Within the past several years, the U.S. Department of Labor’s Office of Federal Contract Compliance Programs (the “OFCCP”) has promulgated regulations requiring federal contractors to maintain certain employment records for OFCCP compliance monitoring and other enforcement purposes. These regulations also require federal contractors to be able to identify, where possible, the gender, race and ethnicity of each applicant for employment. On October 7, 2005, the OFCCP issued a new regulation amending those recordkeeping requirements with respect to internet-based job applications. The regulation, which will become effective in February 2006, sets forth the first written standard on the definition of “internet application” for the purpose of the OFCCP’s enforcement of non-discrimination laws, and applies to federal contractors who are subject to the OFCCP’s recordkeeping provisions.

The new regulation provides long-overdue guidance for federal contractors, who sometimes receive hundreds, even thousands, of resumes and job applications on a given day from online applicants. This volume of applications and resumes represents a dramatic increase from the number of such documents received prior to the advent of the Internet in the 1990’s. As a result of this post-internet increase in the number of electronic applications, the existing recordkeeping rules had become impracticable, as contractors could potentially be required to ask for the race, ethnicity, and gender of every person with a resume on a commercial resume databank service in order to obtain the data needed to demonstrate that no discrimination existed within the contractor’s selection processes.

Under the new rule, federal contractors are required to provide race, ethnicity and gender information for online applicants only where those applicants are deemed to be “Internet Applicants.” The rule defines an “Internet Applicant” as an individual who:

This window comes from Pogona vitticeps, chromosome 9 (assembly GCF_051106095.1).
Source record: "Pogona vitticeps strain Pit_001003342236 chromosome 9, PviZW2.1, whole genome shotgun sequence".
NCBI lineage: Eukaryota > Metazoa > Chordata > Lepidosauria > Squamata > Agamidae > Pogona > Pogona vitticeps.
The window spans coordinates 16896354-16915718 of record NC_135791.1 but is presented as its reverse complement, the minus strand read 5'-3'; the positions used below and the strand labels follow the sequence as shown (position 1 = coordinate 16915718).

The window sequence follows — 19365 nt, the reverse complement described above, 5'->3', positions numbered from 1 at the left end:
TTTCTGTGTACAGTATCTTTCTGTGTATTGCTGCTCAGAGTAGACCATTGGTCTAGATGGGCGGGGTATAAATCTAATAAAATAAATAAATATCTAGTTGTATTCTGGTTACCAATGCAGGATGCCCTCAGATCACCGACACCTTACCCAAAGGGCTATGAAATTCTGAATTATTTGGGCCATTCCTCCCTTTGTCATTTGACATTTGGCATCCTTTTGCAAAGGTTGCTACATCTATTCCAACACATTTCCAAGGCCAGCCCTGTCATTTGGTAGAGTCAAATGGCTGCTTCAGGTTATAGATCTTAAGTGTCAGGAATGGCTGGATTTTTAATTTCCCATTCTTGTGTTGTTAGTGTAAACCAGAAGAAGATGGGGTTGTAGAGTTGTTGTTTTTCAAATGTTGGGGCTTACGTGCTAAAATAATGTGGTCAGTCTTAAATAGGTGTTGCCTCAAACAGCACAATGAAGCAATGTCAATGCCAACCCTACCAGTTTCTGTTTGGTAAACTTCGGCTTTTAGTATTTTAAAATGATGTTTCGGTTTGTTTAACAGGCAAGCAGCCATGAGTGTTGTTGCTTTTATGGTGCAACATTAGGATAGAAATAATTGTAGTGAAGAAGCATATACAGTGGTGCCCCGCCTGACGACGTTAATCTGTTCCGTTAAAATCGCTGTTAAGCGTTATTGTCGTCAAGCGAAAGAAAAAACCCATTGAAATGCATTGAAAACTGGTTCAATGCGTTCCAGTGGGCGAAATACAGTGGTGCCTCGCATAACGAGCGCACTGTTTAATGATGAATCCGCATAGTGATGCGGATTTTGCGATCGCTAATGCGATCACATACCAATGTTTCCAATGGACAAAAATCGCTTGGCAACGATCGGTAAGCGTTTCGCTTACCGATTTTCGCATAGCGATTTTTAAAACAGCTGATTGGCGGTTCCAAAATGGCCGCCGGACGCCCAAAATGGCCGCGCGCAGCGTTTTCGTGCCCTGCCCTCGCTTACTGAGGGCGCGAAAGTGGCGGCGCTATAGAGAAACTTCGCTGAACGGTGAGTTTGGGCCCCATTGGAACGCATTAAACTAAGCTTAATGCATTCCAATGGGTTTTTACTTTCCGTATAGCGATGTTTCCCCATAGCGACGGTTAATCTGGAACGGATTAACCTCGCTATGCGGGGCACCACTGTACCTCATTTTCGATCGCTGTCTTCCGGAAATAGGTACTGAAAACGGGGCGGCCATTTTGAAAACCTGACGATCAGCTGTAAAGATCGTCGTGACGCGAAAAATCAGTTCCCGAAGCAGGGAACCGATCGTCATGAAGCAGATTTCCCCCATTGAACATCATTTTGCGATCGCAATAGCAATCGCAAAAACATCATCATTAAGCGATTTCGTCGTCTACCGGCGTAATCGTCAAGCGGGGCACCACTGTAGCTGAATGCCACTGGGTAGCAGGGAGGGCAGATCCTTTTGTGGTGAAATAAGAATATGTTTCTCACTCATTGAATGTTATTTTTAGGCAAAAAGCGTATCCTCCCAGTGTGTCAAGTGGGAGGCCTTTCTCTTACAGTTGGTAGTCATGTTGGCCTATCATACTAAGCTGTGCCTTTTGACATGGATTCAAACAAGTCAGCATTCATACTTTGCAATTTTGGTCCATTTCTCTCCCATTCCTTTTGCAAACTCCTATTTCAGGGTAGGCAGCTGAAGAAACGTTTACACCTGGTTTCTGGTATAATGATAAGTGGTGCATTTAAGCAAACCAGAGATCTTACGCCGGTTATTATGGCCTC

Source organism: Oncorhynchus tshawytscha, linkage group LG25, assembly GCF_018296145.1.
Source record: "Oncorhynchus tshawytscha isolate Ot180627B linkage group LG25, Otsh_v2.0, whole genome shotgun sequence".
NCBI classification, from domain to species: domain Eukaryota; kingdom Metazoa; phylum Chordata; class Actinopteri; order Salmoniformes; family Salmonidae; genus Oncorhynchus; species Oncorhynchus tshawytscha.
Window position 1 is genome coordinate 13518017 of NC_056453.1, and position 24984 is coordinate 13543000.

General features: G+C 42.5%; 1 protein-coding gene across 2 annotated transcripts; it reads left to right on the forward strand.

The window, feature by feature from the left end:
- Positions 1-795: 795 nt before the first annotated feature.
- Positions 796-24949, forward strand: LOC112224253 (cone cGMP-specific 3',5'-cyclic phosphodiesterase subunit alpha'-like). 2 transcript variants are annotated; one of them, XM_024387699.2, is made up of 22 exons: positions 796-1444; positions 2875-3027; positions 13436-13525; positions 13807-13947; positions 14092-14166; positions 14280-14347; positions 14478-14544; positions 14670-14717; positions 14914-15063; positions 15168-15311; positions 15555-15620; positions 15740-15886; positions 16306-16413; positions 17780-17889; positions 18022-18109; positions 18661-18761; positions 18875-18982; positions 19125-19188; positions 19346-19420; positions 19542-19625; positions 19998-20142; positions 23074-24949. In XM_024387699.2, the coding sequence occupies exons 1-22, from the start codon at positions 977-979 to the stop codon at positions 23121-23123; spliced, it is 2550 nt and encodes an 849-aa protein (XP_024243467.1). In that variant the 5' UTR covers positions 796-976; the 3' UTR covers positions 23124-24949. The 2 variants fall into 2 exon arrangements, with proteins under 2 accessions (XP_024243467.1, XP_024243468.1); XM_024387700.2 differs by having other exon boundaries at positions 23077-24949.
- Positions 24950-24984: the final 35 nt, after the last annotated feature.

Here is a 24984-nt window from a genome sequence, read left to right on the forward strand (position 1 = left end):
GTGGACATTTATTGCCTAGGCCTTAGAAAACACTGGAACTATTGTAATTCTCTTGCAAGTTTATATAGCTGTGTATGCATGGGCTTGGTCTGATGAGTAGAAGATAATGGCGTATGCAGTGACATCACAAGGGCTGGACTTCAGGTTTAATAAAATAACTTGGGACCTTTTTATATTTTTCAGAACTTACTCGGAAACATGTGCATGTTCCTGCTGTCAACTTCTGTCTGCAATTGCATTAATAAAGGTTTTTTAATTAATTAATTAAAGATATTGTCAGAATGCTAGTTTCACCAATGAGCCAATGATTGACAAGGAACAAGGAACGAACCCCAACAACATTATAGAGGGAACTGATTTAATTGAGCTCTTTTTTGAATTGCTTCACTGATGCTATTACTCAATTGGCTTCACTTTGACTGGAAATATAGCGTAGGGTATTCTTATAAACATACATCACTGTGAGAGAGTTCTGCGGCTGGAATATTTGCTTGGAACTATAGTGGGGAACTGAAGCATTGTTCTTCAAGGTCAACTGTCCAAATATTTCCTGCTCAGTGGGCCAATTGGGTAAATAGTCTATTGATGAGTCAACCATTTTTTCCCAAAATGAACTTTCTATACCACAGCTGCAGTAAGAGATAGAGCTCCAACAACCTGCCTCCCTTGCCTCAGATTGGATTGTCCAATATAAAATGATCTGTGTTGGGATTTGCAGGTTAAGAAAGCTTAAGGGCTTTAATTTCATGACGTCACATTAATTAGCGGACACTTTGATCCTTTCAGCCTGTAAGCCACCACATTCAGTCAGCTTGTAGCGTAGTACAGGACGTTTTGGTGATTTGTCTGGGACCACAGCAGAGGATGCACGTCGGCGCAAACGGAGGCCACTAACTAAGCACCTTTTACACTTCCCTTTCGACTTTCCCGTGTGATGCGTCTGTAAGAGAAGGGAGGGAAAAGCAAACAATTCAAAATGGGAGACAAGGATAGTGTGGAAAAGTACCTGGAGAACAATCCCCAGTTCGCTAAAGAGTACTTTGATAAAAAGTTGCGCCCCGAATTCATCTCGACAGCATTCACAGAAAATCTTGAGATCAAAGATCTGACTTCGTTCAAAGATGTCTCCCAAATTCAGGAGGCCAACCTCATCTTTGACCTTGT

1. submits an expression of interest in employment through the Internet or related electronic data technologies
  2. the contractor considers for employment in a particular position
  3. demonstrates through his or her expression of interest that he or she possesses the basic objective qualifications for the position
  4. does not remove himself or herself from consideration at any point in the selection process prior to receiving an offer of employment from the contractor;

The new rule also requires contractors to retain all expressions of interest through the Internet or other related electronic data technologies from individuals considered for a particular position, and specifies records to be maintained about searches of internal and external databases. With respect to positions for which a contractor does not use the Internet or related technologies and does not accept any electronic submissions, the existing recordkeeping standards apply.

“This new rule provides clear guidance to allow us to better enforce the law,” said Charles E. James, Jr., deputy assistant secretary for the OFCCP. “This final rule will enable OFCCP to effectively evaluate whether federal contractors are recruiting a diverse pool of qualified applicants and hiring new employees on a non-discriminatory basis. It also helps contractors by clarifying an ambiguity that, until now, left contractors guessing at what information they needed to collect from internet applicants.”